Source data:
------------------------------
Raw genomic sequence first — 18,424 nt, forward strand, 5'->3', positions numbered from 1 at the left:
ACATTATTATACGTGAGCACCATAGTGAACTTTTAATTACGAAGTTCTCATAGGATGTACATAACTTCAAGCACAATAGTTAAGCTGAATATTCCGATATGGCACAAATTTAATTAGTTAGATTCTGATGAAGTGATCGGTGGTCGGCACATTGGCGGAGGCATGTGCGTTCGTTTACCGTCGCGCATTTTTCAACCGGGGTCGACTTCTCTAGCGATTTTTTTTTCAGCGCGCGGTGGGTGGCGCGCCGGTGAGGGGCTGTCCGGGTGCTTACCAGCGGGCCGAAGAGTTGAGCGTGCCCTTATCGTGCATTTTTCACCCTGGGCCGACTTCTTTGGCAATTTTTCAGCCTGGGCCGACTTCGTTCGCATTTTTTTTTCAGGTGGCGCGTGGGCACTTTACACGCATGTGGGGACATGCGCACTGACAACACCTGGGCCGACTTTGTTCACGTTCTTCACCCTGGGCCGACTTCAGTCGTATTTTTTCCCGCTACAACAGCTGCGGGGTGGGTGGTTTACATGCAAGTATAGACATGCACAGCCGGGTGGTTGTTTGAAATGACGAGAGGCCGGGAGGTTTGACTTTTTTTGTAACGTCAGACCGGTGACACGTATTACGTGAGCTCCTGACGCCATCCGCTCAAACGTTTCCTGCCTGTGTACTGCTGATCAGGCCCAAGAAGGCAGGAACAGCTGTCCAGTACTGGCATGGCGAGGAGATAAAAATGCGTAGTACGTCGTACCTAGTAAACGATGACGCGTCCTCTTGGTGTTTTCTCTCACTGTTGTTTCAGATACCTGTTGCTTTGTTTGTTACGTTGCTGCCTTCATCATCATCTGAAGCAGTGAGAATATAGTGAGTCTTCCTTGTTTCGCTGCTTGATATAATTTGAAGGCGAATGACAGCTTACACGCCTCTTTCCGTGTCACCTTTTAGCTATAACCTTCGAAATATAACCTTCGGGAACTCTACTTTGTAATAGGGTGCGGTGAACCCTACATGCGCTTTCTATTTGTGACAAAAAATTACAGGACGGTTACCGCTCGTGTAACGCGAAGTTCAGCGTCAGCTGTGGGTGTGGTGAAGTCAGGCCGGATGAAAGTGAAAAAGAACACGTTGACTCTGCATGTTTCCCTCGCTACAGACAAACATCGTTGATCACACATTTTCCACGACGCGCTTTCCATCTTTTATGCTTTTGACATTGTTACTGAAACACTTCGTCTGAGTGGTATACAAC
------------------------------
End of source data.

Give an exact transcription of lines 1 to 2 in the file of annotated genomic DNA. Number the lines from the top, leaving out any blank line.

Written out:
Raw genomic sequence first — 18,424 nt, forward strand, 5'->3', positions numbered from 1 at the left:
ACATTATTATACGTGAGCACCATAGTGAACTTTTAATTACGAAGTTCTCATAGGATGTACATAACTTCAAGCACAATAGTTAAGCTGAATATTCCGATATGGCACAAATTTAATTAGTTAGATTCTGATGAAGTGATCGGTGGTCGGCACATTGGCGGAGGCATGTGCGTTCGTTTACCGTCGCGCATTTTTCAACCGGGGTCGACTTCTCTAGCGATTTTTTTTTCAGCGCGCGGTGGGTGGCGCGCCGGTGAGGGGCTGTCCGGGTGCTTACCAGCGGGCCGAAGAGTTGAGCGTGCCCTTATCGTGCATTTTTCACCCTGGGCCGACTTCTTTGGCAATTTTTCAGCCTGGGCCGACTTCGTTCGCATTTTTTTTTCAGGTGGCGCGTGGGCACTTTACACGCATGTGGGGACATGCGCACTGACAACACCTGGGCCGACTTTGTTCACGTTCTTCACCCTGGGCCGACTTCAGTCGTATTTTTTCCCGCTACAACAGCTGCGGGGTGGGTGGTTTACATGCAAGTATAGACATGCACAGCCGGGTGGTTGTTTGAAATGACGAGAGGCCGGGAGGTTTGACTTTTTTTGTAACGTCAGACCGGTGACACGTATTACGTGAGCTCCTGACGCCATCCGCTCAAACGTTTCCTGCCTGTGTACTGCTGATCAGGCCCAAGAAGGCAGGAACAGCTGTCCAGTACTGGCATGGCGAGGAGATAAAAATGCGTAGTACGTCGTACCTAGTAAACGATGACGCGTCCTCTTGGTGTTTTCTCTCACTGTTGTTTCAGATACCTGTTGCTTTGTTTGTTACGTTGCTGCCTTCATCATCATCTGAAGCAGTGAGAATATAGTGAGTCTTCCTTGTTTCGCTGCTTGATATAATTTGAAGGCGAATGACAGCTTACACGCCTCTTTCCGTGTCACCTTTTAGCTATAACCTTCGAAATATAACCTTCGGGAACTCTACTTTGTAATAGGGTGCGGTGAACCCTACATGCGCTTTCTATTTGTGACAAAAAATTACAGGACGGTTACCGCTCGTGTAACGCGAAGTTCAGCGTCAGCTGTGGGTGTGGTGAAGTCAGGCCGGATGAAAGTGAAAAAGAACACGTTGACTCTGCATGTTTCCCTCGCTACAGACAAACATCGTTGATCACACATTTTCCACGACGCGCTTTCCATCTTTTATGCTTTTGACATTGTTACTGAAACACTTCGTCTGAGTGGTATACAAC